Information Entropy and Information Gain
TIL about Information Entropy and Information Gain, which are key pieces towards determining the relevance of a decision when constructing a decision tree.
Wait… Information has Entropy?
Before now I always thought about entropy in the context of the physics domain, as in the degree of randomness in a physical system.
After studying decision trees as part of my AI and Machine Learning course through Georgia Tech, I learned that entropy could be used to describe the amount of unpredictability in a random variable.
The Entropy
of a random variable can be calculated using the following formula:
d
B(k) = Σ P(k_d) * log2(P(k_d))
1
Where k
is an attribute of your decision tree.
A few examples of entropy values:

A fair coin has an entropy value of 1 bit, because the H/T values are equally weighted and can be encoded by a single bit of information.

A weighted coin with 99% probability of heads an 1% of tails has an entropy value of 0.08 bits. There is clearly less randomness in this weighted coin, so it makes sense that the required information to store the result of this coin is much lower.
Say I have data describing the random variable Will I go Running?
. Each row of the table represents a day of the week Day1  Day7
where I may or may not have gone running.
Each row has 3 attributes: Weather
, Just Ate
, and Late at Work
which influence the Yes/No decision of whether I go running.
Day  Weather  Just Ate  Late at Work  Will I go Running?
        
1  'Sunny'  'yes'  'no'  'yes'
2  'Rainy'  'yes'  'yes'  'no'
3  'Sunny'  'no'  'yes'  'yes'
4  'Rainy'  'no'  'no'  'no'
5  'Rainy'  'no'  'no'  'yes'
6  'Sunny'  'yes'  'no'  'yes'
7  'Rainy'  'no'  'yes'  'no'
Calculating the total entropy
of the system, or the total amount of variability in the random variable, is possible by summing the entropy of a goal (a yes
response that I will go running) and the entropy of a negative result (a no
response that I will go running).
The probabilities can be read out of the data table itself, by counting.
B(Will I go Running) = p('yes')log2(p('yes'))  p('no')log2(p('no'))
B(Will I go Running) = (4/7)log2(4/7)  p(3/7)log2(3/7)
B(Will I go Running) = 0.985228136034
So the total entropy for the variable Will I go running is a small amount less than 1, indicating that there is slightly less than a 50% chance that the decision to go running will be yes/no.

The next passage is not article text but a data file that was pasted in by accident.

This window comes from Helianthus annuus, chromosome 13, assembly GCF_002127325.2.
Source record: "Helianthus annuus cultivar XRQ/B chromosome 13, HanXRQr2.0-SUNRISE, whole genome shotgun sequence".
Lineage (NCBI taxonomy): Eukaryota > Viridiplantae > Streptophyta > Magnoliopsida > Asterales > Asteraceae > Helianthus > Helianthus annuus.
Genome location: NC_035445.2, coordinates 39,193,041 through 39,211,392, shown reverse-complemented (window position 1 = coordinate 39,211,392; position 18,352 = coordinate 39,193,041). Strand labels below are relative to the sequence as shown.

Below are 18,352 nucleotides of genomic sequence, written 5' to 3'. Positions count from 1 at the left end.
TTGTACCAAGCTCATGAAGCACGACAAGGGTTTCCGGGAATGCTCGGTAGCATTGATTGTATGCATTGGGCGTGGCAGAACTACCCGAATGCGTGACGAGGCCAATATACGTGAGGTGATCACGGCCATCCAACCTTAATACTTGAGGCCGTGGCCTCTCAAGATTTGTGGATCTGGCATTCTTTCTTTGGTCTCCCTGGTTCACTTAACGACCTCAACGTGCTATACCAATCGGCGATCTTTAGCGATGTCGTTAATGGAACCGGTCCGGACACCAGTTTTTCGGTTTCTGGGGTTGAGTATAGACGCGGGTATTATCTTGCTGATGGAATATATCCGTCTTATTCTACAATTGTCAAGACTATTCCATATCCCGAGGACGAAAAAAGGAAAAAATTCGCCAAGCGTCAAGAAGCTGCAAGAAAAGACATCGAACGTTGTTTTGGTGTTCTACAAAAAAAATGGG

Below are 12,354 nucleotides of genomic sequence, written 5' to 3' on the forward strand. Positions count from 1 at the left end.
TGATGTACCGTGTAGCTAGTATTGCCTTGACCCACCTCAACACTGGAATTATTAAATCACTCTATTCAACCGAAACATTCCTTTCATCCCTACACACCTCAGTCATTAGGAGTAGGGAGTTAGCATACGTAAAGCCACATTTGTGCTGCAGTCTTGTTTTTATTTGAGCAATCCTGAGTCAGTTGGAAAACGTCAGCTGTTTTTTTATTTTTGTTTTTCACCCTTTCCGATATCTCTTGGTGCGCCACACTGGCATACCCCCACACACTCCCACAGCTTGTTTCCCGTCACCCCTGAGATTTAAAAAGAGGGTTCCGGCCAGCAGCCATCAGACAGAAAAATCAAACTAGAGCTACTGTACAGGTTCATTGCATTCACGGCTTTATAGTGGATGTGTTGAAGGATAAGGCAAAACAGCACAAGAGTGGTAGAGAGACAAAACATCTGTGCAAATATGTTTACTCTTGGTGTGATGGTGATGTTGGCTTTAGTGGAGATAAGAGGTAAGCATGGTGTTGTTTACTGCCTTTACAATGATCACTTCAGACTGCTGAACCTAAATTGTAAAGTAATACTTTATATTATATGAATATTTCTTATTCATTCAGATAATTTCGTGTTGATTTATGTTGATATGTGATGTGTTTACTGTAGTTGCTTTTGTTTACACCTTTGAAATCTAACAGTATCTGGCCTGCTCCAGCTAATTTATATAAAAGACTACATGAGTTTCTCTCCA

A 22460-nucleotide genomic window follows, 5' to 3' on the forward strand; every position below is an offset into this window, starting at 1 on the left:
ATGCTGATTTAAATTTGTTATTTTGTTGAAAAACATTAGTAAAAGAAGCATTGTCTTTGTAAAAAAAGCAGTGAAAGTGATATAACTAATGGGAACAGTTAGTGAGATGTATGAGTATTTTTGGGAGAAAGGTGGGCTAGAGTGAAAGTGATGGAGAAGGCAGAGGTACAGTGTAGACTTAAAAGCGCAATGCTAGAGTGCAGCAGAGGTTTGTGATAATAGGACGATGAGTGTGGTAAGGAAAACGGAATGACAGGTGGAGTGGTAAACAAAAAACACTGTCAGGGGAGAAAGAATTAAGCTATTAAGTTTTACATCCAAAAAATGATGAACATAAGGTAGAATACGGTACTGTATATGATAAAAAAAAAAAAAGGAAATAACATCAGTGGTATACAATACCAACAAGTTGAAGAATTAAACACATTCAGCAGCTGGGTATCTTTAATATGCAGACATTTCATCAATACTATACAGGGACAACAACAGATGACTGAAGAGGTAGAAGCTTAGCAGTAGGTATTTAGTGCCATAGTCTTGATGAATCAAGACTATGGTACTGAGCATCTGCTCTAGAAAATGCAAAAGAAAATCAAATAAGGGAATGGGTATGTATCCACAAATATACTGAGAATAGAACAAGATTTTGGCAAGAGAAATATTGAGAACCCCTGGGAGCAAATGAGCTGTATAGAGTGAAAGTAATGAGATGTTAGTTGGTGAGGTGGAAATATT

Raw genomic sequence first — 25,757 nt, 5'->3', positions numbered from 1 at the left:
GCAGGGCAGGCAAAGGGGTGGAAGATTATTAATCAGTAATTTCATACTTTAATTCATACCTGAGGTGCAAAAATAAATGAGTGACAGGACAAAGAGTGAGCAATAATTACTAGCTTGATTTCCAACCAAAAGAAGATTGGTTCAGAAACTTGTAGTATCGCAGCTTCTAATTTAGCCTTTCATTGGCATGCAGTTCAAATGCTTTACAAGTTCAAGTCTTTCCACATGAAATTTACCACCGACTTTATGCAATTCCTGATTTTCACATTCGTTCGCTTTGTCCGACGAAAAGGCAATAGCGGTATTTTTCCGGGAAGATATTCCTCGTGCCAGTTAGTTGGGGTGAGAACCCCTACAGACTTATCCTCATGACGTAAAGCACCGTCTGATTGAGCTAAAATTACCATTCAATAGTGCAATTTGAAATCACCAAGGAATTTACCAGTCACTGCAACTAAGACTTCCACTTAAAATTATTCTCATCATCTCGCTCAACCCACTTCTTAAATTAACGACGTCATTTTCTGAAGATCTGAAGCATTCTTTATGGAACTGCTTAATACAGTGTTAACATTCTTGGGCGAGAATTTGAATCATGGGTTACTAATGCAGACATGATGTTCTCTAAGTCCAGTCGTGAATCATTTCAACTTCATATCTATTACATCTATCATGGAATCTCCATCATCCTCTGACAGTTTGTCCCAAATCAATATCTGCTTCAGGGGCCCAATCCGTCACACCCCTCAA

Information Gain
How is this useful when constructing decision trees?
Entropy is used when determining how much information is encoded in a particular decision. This information gain
is useful when, upon being presented with a set of attributes about your random variable, you need to decide on which attribute tells you the most info about the variable.
When building decision trees, placing attributes with the highest information gain at the top of the tree will lead to the highest quality decisions being made first. This will result in more succinct and compact decision trees.
Calculating information gain
A quick plug for an information gain calculator that I wrote recently. Check it out, and continue reading to understand how it works.
We’ve already calculated the total entropy for the system above. The next step is to calculate the entropy remainders from that total entropy after each attribute in the data set is processed and data is classified.
Information Gain
is calculated as following:
Gain(attribute) = total_entropy  remainder(attribute)
branch_n
remainder(attribute) = Σ P(attribute_branch_n)*B(branch)
branch
When calculating the remainder for an attribute, you iterate over the count of goal values classified by each branch of your attribute. In the data table above, when looking at the Weather attribute, each branch would contain counts of “yes” and “no” Will I Go Running
values classified by the ‘sunny’ and ‘rainy’ branches of the Weather attribute.
P(attribute_branch_n)
is the number of goal values classified by the branch of the attribute, divided by the total number of entries in the data table. B(branch)
is the entropy of the branch of the attribute itself.
In the example above, the remainder and information gain for the Weather
attribute can be calculated as follows:
remainder(Weather) = P('Sunny and yes running')*B('Sunny') + P('Sunny and no running')*B('Sunny') + P('Rainy and yes running')*B('Rainy') + P('Rainy and no running)*B('Rainy')
remainder(Weather) = (2/7)*B('Sunny') + (1/7)*B('Sunny') + (2/7)*B('Rainy') + (2/7)*B('Rainy')
remainder(Weather) = 0.463587499691
Gain(Weather) = 0.985228136034  0.463587499691 = 0.5216406363433186
The information gain for the Weather attribute is 0.5216 bits, which is over half of the information stored in the random variable. For comparison, here are the gains for all 3 attributes together:
Gain('Just Ate') = 0.02024420715375619
Gain('Weather') = 0.5216406363433186
Gain('Late at Work') = 0.12808527889139454
The Weather attribute tells us the most about our Will I Go Running
random variable, since its information gain is the highest of the 3 available attributes.
If we were to construct a decision tree for classifying new instances of this random variable, we would want to place the Weather attribute at the top of the tree since it contains the most information about the inevitable result of the variable.
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